The new 58,000 sq ft building will form the central hub of the new Rosalind Franklin Institute, which helps carry out interdisciplinary research and develops new technologies to transform our understanding of diseases and speed up drug design.
The ground floor has been designed for optimum stability to house sensitive scientific instruments. This unique requirement means the foundations of the ground floor will be separated from the rest of the building to shield it from vibration.
To prevent electromagnetic interference, stainless steel reinforcement will be used in the structure, and non-ferrous materials used in the fabric, finishes, and mechanical, electrical and plumbing services. The aim is to create a close to perfect, stable environment to test the limits of specialist technologies such as electron microscopy and mass spectrometry.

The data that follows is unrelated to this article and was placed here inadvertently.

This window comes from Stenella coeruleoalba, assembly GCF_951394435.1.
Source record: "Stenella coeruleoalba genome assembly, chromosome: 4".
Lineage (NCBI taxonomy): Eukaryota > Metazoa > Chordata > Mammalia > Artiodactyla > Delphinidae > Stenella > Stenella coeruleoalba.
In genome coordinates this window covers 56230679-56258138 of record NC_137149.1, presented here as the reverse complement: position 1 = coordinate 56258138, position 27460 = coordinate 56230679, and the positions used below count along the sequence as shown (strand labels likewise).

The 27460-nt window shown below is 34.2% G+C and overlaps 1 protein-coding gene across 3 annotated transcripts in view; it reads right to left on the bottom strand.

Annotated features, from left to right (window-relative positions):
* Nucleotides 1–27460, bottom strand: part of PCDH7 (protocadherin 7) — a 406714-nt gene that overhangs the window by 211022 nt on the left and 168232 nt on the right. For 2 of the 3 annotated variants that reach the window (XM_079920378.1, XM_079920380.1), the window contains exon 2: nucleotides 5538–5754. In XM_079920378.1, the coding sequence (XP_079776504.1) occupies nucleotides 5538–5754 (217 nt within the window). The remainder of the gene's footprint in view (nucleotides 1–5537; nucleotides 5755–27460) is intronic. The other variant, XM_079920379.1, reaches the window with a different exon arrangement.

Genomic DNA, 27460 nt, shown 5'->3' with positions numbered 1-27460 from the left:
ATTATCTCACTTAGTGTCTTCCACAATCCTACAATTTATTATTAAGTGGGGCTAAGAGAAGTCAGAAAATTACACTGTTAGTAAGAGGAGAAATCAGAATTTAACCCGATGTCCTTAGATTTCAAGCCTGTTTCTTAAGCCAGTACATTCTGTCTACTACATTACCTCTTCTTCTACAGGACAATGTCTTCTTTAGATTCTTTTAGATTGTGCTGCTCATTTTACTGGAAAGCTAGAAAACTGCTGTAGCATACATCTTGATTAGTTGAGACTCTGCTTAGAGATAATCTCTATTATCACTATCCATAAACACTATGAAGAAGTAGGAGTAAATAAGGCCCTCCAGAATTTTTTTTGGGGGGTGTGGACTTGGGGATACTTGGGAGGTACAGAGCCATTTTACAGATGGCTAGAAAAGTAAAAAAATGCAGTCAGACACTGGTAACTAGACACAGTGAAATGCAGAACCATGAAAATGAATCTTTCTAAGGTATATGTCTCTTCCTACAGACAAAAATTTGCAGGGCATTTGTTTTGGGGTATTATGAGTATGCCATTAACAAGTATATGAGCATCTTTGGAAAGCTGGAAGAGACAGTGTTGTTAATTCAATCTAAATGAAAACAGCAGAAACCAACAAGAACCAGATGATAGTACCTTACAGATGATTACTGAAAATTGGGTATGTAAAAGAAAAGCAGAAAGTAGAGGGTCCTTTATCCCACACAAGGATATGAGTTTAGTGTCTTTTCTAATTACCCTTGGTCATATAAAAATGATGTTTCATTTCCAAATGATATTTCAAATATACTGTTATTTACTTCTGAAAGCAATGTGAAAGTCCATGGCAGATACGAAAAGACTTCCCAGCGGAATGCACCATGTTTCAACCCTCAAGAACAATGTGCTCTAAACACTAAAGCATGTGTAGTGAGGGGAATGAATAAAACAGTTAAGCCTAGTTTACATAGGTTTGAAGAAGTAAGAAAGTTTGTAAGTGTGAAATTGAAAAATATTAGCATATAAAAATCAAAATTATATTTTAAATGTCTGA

The remaining three floors will house collaborative working spaces, offices and social areas as well as structural biology, chemistry and imaging laboratories, designed to be flexible to support new collaborations and avenues of technological development as the Institute grows.
Mace will deliver the project through the Southern Construction Framework, with the Science and Technology Facilities Council serving as the construction manager.
The building will honour the Institute's namesake, Rosalind Franklin, the experimental scientist famous for taking the X-ray photograph of DNA that helped establish its helical structure.
This article was first seen on https://www.construction.co.uk/construction-news/259698/construction-begins-on-40m-hub-at-oxford-s-harwell-campus